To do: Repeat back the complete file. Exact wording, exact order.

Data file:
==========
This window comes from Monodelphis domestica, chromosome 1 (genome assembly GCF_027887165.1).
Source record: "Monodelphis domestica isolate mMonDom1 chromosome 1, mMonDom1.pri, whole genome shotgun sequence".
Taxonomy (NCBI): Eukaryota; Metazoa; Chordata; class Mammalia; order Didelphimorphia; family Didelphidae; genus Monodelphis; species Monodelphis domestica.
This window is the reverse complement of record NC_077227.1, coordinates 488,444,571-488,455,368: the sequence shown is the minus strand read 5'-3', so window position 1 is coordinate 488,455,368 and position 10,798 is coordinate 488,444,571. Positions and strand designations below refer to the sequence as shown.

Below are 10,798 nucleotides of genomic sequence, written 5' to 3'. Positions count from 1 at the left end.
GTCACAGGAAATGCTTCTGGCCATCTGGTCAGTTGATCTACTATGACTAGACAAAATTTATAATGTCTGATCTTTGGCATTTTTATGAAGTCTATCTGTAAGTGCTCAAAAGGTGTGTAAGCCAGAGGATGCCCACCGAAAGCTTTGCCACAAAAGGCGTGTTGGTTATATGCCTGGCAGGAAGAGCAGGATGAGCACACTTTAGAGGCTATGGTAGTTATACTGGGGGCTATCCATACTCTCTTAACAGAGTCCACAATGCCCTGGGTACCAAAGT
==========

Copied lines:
This window comes from Monodelphis domestica, chromosome 1 (genome assembly GCF_027887165.1).
Source record: "Monodelphis domestica isolate mMonDom1 chromosome 1, mMonDom1.pri, whole genome shotgun sequence".
Taxonomy (NCBI): Eukaryota; Metazoa; Chordata; class Mammalia; order Didelphimorphia; family Didelphidae; genus Monodelphis; species Monodelphis domestica.
This window is the reverse complement of record NC_077227.1, coordinates 488,444,571-488,455,368: the sequence shown is the minus strand read 5'-3', so window position 1 is coordinate 488,455,368 and position 10,798 is coordinate 488,444,571. Positions and strand designations below refer to the sequence as shown.

Below are 10,798 nucleotides of genomic sequence, written 5' to 3'. Positions count from 1 at the left end.
GTCACAGGAAATGCTTCTGGCCATCTGGTCAGTTGATCTACTATGACTAGACAAAATTTATAATGTCTGATCTTTGGCATTTTTATGAAGTCTATCTGTAAGTGCTCAAAAGGTGTGTAAGCCAGAGGATGCCCACCGAAAGCTTTGCCACAAAAGGCGTGTTGGTTATATGCCTGGCAGGAAGAGCAGGATGAGCACACTTTAGAGGCTATGGTAGTTATACTGGGGGCTATCCATACTCTCTTAACAGAGTCCACAATGCCCTGGGTACCAAAGT